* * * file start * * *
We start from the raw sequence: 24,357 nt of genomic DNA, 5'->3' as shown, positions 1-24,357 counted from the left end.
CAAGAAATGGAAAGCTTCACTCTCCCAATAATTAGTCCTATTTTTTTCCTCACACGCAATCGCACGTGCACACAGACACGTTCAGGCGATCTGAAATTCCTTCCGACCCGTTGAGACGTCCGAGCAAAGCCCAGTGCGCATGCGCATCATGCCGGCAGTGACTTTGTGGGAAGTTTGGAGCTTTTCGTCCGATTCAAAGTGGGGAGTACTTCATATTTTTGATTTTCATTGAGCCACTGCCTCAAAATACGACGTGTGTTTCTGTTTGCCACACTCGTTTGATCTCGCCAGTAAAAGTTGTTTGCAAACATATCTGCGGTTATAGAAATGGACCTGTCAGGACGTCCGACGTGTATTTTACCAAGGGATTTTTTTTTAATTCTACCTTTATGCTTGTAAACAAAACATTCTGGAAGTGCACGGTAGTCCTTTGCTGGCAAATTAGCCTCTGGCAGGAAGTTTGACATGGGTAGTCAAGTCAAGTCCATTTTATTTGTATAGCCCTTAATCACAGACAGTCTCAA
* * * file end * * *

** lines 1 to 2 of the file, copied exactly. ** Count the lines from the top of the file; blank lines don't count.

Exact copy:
We start from the raw sequence: 24,357 nt of genomic DNA, 5'->3' as shown, positions 1-24,357 counted from the left end.
CAAGAAATGGAAAGCTTCACTCTCCCAATAATTAGTCCTATTTTTTTCCTCACACGCAATCGCACGTGCACACAGACACGTTCAGGCGATCTGAAATTCCTTCCGACCCGTTGAGACGTCCGAGCAAAGCCCAGTGCGCATGCGCATCATGCCGGCAGTGACTTTGTGGGAAGTTTGGAGCTTTTCGTCCGATTCAAAGTGGGGAGTACTTCATATTTTTGATTTTCATTGAGCCACTGCCTCAAAATACGACGTGTGTTTCTGTTTGCCACACTCGTTTGATCTCGCCAGTAAAAGTTGTTTGCAAACATATCTGCGGTTATAGAAATGGACCTGTCAGGACGTCCGACGTGTATTTTACCAAGGGATTTTTTTTTAATTCTACCTTTATGCTTGTAAACAAAACATTCTGGAAGTGCACGGTAGTCCTTTGCTGGCAAATTAGCCTCTGGCAGGAAGTTTGACATGGGTAGTCAAGTCAAGTCCATTTTATTTGTATAGCCCTTAATCACAGACAGTCTCAA